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technical details

the hardware
what makes a choosatron
prototypes and parts

the software
authoring a story
playing a story

 

 

 

 

 

 

 


what makes a choosatron
The Choosatron is an arcade machine at it’s core. This means we need the following: monetary input, user input, the ability to parse interactive fiction, and user feedback. There are many permutations of hardware that could achieve this, so a list of design goals was made that I found compelling: no screens,


prototypes and parts
I am not including shipping or incidental part costs. This is just to give a general idea of the cost breakdown per design.

choosatron one: argyle – total cost $139.23

choosatron two: bomber – total cost $97.35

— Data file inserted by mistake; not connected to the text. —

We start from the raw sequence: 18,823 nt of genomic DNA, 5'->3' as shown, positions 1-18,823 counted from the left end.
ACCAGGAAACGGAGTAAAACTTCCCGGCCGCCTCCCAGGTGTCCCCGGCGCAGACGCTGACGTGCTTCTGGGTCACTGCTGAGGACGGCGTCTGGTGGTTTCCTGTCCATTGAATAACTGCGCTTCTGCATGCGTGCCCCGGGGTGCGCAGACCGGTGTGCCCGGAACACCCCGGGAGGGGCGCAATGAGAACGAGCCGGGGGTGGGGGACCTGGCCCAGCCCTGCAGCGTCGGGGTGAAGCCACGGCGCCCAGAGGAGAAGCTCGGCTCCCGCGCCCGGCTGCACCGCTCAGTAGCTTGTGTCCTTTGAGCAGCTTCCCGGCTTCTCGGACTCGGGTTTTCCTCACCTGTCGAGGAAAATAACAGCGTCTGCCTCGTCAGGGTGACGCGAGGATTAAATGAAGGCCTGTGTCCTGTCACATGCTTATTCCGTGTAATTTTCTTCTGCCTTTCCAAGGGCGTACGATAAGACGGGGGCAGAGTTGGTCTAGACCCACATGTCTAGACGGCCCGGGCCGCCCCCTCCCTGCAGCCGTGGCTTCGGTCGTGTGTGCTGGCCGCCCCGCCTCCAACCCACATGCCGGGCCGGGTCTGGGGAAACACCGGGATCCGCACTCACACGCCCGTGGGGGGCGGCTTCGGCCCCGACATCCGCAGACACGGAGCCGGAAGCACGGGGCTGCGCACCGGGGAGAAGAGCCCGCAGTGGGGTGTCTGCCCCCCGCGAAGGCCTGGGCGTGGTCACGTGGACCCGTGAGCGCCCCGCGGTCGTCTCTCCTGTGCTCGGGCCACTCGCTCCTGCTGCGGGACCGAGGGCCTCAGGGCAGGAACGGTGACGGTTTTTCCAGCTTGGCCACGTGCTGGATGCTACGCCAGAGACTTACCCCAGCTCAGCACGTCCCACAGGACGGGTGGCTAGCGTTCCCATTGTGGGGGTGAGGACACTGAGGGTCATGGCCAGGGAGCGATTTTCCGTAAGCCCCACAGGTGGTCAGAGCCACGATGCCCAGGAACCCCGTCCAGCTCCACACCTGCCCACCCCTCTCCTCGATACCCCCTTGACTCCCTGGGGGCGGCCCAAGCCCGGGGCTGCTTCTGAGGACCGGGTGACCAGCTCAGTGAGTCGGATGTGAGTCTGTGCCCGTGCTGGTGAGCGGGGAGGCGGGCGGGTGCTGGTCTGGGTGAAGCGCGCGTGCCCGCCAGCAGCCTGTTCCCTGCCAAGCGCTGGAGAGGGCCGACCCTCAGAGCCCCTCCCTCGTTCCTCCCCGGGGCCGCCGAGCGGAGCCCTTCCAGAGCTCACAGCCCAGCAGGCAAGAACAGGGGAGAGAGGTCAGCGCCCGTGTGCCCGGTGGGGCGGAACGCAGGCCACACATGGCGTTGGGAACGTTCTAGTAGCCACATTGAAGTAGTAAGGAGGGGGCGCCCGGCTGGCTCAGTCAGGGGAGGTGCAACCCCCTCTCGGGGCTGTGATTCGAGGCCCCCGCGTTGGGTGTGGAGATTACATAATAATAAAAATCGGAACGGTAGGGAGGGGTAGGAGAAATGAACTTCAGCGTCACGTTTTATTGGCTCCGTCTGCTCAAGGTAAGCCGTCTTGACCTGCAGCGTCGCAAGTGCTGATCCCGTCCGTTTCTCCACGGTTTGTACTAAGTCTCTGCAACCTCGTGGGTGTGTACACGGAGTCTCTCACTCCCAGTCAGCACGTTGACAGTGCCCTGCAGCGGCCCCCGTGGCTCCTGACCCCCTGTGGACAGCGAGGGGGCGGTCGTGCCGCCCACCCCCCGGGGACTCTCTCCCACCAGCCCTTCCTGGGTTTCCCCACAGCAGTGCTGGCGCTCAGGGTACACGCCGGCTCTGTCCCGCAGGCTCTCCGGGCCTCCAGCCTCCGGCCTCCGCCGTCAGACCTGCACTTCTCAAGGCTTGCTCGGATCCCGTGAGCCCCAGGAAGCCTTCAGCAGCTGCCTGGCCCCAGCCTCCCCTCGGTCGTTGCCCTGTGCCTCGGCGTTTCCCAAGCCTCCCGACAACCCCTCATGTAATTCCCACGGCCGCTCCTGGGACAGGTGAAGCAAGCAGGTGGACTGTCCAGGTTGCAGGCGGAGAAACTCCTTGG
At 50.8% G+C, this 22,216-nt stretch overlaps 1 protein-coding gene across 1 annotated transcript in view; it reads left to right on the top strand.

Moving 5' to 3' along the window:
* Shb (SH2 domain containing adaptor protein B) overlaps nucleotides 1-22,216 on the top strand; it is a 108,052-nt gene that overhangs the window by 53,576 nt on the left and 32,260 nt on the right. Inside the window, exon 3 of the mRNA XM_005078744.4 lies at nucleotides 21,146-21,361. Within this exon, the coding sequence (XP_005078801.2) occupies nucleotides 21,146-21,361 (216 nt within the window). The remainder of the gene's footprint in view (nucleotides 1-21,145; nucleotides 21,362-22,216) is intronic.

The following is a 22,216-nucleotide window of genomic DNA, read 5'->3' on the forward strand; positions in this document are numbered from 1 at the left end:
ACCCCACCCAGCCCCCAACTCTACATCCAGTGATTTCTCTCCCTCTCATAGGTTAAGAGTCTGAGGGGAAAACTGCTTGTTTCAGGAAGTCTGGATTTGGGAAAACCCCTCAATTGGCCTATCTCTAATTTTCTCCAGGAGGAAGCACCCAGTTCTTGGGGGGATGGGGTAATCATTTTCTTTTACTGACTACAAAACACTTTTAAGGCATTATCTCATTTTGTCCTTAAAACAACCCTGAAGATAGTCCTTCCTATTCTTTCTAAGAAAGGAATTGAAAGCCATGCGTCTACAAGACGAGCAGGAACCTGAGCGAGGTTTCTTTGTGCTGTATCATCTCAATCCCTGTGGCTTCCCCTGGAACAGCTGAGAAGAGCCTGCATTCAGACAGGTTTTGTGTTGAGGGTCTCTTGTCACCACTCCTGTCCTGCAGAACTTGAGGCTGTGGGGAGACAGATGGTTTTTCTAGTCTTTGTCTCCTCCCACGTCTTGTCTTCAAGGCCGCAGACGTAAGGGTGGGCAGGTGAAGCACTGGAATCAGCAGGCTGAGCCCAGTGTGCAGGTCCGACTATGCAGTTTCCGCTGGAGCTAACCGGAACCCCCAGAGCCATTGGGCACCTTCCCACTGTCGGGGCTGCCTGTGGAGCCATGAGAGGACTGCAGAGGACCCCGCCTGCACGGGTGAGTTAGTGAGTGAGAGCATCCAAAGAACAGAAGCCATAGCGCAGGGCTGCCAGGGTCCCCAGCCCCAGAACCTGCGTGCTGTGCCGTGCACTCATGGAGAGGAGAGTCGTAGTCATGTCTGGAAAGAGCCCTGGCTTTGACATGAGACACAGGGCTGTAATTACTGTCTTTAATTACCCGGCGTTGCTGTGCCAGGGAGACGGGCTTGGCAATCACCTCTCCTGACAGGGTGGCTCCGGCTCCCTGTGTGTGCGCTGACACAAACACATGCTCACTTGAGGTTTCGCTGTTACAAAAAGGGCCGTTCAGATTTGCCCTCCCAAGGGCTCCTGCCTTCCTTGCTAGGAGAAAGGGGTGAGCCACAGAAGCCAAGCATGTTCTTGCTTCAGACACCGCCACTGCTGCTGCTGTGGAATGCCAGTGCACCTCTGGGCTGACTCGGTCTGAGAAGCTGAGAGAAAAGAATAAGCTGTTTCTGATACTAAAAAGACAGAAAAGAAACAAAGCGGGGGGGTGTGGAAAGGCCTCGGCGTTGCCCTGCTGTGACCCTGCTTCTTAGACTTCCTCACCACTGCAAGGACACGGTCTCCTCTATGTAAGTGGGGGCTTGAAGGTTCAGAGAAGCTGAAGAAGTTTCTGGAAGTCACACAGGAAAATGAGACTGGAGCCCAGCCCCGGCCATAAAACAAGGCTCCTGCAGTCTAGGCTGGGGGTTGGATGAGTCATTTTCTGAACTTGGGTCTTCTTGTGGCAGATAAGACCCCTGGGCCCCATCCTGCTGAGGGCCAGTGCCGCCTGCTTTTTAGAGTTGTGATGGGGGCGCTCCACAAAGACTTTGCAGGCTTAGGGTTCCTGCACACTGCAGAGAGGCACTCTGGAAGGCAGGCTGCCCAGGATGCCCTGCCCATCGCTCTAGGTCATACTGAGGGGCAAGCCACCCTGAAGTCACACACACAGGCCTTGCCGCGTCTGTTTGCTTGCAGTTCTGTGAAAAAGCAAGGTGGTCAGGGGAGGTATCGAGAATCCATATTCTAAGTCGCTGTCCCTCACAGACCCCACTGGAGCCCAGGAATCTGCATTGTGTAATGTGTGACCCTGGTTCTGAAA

authoring a story
In order to get off the ground as quickly as possible, the open-source software Twine was used for authoring the stories to run on the Choosatron. Custom Python scripts were written to parse the TiddlyWiki formatted output Twine provides in order to build the file structure that the Choosatron can consume.


playing a story
It was tempting at the start to have the hardware be ‘dumb’, and simply make requests to a service that handled all the logic, but I disliked the dependency and desired the challenge of packing the necessary logic into a couple kilobytes of memory. I chose the Arduino Uno micro-controller as a starting point because of the strong community and easy to use Arduino IDE for writing the software. The ATMega328 that runs the Arduino is also very cheap and easy to burn software onto. This allows for smaller, cheaper hardware once the software running the Choosatron is complete.

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